DIY Zero Clearance Insert (ZCI)

for your Table Saw


Bill Esposito

1 Apr 2006



There are at least two ways to make a ZCI, using a table saw or a router and a pattern or flush cut bit.  I prefer the table saw so that is what I'll describe here.  You can click on any image to enlarge.


Using a Table Saw


The first thing I do is set my fence for a rip of the ZCI material.  I usually use either 1/2" MDF or plywood.  I set my fence using the OEM insert (Pic left) but you can also just measure the insert and set your fence that way.


Once I rip the piece, and I usually make about 6 at a time, I again use the OEM insert as a template and trace the curves at each end (pic right).



The next step is to take the pieces over to the band saw and cut them close to the traced lines.  Once that's complete I take the pieces to the disk sander and sand them to the lines, and then to fit.


Tip When Using a Router:


For those who want to use a router to make the insert here's a tip.  Make a thin template which you can sandwich between the insert blank and your pattern...usually your OEM insert.  This will allow the bearing to ride on the OEM insert and allow a bit of space so your cutter can make the whole cut without interference from the OEM insert.


Use double stick tape to secure the template and stock to your OEM insert.




If you were to try to make the kerf cut in the insert now you would likely find out that your blade does not lower enough to fully seat the ZCI.  That problem is easily remedied.

Back off your leveling screws in your OEM insert and place it in the saw.  You will now notice that the OEM insert has lowered enough to provide a recess for your ZCI blank (pic left).  Place the ZCI blank onto the recess and it should be securely registered for position.  Clamp it in place and your ready to make the initial kerf cut.  I use the Micro Jig stop blocks to make the clamp

Making sure that the blade is not in contact with the insert blank, turn on the saw and raise the blade slowly into the insert until it just breaks the surface (left).  The result is a kerf which will allow you to remove the OEM insert and place your new ZCI into the saw to finish the kerf cut.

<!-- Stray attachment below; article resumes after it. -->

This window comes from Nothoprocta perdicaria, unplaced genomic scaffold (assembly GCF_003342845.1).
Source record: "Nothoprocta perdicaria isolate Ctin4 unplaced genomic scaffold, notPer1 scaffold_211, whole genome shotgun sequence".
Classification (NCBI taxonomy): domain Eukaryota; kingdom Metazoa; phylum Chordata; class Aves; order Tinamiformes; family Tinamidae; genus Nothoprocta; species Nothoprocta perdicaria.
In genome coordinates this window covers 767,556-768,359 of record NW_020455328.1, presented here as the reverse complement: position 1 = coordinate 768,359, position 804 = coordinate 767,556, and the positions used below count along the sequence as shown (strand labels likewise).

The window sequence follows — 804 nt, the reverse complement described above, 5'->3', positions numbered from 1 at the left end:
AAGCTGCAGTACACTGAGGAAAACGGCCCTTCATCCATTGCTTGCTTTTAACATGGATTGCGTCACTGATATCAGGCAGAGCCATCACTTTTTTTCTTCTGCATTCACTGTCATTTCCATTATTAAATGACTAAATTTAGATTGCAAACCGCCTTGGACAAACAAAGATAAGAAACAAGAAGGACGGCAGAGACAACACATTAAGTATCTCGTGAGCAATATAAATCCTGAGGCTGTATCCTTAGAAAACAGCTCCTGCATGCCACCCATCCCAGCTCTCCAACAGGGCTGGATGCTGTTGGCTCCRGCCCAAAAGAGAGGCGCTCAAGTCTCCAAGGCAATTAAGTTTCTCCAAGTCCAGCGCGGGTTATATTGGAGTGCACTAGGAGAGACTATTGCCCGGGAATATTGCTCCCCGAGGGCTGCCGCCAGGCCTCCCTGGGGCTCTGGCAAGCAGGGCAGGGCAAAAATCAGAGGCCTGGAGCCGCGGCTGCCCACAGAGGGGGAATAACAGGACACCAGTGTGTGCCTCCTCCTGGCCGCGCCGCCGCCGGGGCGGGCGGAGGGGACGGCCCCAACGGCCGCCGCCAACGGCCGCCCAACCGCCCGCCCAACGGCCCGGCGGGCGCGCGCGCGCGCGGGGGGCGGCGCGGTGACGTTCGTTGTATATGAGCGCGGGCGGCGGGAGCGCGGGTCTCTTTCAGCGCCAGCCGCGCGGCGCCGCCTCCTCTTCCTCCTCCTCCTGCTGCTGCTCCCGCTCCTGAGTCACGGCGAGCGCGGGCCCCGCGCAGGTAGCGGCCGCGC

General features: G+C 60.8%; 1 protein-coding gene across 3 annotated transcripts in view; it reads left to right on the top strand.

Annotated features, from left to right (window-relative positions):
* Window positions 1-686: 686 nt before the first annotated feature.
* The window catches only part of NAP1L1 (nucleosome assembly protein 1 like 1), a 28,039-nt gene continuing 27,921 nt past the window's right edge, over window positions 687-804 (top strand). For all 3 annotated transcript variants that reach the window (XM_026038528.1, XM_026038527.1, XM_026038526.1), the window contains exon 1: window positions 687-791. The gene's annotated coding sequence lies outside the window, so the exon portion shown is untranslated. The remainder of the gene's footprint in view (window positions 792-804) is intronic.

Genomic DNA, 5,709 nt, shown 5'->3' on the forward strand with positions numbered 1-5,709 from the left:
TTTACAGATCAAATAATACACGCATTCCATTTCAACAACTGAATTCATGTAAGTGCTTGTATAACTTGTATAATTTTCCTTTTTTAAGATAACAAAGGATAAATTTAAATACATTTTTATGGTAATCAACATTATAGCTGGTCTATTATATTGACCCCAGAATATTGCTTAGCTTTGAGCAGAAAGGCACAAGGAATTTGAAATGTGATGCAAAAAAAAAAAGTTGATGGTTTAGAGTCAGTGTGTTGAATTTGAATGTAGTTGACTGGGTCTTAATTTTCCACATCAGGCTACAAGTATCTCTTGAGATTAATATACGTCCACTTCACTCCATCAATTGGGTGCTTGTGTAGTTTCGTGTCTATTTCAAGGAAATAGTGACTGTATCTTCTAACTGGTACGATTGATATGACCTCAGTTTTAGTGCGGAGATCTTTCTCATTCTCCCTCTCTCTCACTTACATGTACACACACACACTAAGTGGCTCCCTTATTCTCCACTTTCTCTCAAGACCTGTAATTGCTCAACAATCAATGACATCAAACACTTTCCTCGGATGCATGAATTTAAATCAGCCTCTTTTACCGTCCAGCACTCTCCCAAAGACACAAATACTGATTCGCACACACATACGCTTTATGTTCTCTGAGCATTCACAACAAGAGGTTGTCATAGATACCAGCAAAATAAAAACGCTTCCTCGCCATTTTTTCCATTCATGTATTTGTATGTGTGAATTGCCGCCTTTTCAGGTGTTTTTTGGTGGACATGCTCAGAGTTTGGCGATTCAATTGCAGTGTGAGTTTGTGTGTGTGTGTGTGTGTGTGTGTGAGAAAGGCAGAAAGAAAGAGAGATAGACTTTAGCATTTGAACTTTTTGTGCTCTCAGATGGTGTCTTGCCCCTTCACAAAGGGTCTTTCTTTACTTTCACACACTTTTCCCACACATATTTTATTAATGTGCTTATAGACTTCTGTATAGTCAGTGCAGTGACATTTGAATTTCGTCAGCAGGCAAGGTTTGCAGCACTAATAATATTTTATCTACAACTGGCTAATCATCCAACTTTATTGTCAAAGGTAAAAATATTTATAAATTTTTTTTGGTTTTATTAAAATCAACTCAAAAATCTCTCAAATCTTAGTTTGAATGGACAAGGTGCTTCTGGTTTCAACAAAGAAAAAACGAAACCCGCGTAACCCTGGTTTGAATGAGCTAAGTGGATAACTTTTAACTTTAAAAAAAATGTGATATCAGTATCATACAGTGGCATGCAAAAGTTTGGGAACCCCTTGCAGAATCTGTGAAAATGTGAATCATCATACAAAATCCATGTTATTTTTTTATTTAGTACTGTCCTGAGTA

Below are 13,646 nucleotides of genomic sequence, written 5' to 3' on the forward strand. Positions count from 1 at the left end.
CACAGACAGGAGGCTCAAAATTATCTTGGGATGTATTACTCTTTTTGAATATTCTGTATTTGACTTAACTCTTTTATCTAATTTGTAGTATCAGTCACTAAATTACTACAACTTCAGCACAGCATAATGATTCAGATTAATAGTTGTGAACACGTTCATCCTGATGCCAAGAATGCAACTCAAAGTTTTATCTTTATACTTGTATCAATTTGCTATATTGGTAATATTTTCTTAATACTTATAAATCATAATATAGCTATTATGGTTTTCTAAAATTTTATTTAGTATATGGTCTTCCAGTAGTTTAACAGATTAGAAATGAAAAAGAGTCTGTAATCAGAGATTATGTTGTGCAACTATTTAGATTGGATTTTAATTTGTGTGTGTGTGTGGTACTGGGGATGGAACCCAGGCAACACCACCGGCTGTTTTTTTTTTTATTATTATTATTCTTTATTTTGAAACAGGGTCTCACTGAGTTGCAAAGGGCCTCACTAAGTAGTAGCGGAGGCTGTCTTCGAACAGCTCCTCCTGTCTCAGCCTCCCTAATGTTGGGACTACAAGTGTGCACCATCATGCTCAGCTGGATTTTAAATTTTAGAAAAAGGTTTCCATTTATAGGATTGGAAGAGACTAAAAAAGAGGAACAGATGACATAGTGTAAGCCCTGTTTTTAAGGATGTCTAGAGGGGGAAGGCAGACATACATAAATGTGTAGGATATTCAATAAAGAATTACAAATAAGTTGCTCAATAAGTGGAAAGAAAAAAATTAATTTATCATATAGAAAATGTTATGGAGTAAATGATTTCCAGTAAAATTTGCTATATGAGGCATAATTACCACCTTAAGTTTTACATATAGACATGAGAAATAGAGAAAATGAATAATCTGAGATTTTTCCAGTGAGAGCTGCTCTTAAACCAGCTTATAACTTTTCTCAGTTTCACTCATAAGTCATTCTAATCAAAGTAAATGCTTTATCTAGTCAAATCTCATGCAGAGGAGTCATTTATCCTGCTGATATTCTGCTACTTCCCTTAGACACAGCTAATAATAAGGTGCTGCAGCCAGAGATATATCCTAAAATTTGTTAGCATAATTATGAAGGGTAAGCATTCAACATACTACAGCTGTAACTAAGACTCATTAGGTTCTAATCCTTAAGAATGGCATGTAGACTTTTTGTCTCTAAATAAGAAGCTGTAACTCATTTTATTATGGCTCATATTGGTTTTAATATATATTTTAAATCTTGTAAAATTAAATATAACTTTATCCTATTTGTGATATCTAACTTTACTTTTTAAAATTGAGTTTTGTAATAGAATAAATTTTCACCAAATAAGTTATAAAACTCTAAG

Before we finish the cut let me describe what you should do to make your splitter most effective.


With splitters like the MJ Splitter shown here, or your home made ones, they work best when they are close to the back side of the blade.  In the photos at left and right you can see that the way I make my ZCI's my splitter is close to the back of the blade when the blade is fully raised and when it is at the 4/4 cutting height. 


I accomplish this by raising the blade only to the desired cutting height when I make the kerf cut in the ZCI.  That way I can install my splitter close to the blade.


To make the cuts I first raise the blade only high enough to cut a 4/4 board.  Then I remove the ZCI, rotate it and replace it.  I next make the second kerf cut by raising the blade to the desired cutting height, usually full height.  Each ZCI I make now has two kerfs and splitter installations. 


What I like to do next is tap a hole (left) for a 1/4-20 nylon set screw that I will use to adjust fit.  I normally place one on the curve on the back side of the insert.  If the insert is too loose I can insert the screw and adjust it for a tight fit (right).


One of the last things you need to do is to install the leveling screws.  Since the tabs in my Jet aren't symmetrical, when I rotate the ZCI the screws no longer line up with the pads so I have to install two sets of leveling screws per insert (left).  Again I just drill and tap a 1/4-20 hole and use Nylon screws though metal ones will work fine.


Lastly, if your saw supports it, you can install a pin at the apex of the curve at the rear of the insert.  I usually just hammer in a brad and then clip it off.  This pin (right) will hook into a recess in your saw's throat and prevent it from being lifted out of the throat by the blade.

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Copyright 2006, Bill Esposito.
All Rights Reserved.